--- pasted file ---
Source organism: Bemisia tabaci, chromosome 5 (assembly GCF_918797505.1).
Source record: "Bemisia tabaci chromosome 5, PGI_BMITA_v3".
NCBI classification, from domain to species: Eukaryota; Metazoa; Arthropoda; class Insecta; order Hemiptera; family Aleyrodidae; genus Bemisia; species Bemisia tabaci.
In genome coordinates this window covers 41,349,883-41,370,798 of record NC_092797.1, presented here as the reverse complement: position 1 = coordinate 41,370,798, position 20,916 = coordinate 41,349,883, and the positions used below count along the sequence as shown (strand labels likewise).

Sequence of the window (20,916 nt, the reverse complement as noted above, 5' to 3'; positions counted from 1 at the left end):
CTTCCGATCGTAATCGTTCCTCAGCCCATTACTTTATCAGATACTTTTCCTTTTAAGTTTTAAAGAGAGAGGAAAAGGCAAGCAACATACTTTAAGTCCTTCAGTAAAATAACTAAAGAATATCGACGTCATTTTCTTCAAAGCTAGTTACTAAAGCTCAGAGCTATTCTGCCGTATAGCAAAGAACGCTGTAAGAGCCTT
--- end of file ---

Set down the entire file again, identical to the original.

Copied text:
Source organism: Bemisia tabaci, chromosome 5 (assembly GCF_918797505.1).
Source record: "Bemisia tabaci chromosome 5, PGI_BMITA_v3".
NCBI classification, from domain to species: Eukaryota; Metazoa; Arthropoda; class Insecta; order Hemiptera; family Aleyrodidae; genus Bemisia; species Bemisia tabaci.
In genome coordinates this window covers 41,349,883-41,370,798 of record NC_092797.1, presented here as the reverse complement: position 1 = coordinate 41,370,798, position 20,916 = coordinate 41,349,883, and the positions used below count along the sequence as shown (strand labels likewise).

Sequence of the window (20,916 nt, the reverse complement as noted above, 5' to 3'; positions counted from 1 at the left end):
CTTCCGATCGTAATCGTTCCTCAGCCCATTACTTTATCAGATACTTTTCCTTTTAAGTTTTAAAGAGAGAGGAAAAGGCAAGCAACATACTTTAAGTCCTTCAGTAAAATAACTAAAGAATATCGACGTCATTTTCTTCAAAGCTAGTTACTAAAGCTCAGAGCTATTCTGCCGTATAGCAAAGAACGCTGTAAGAGCCTT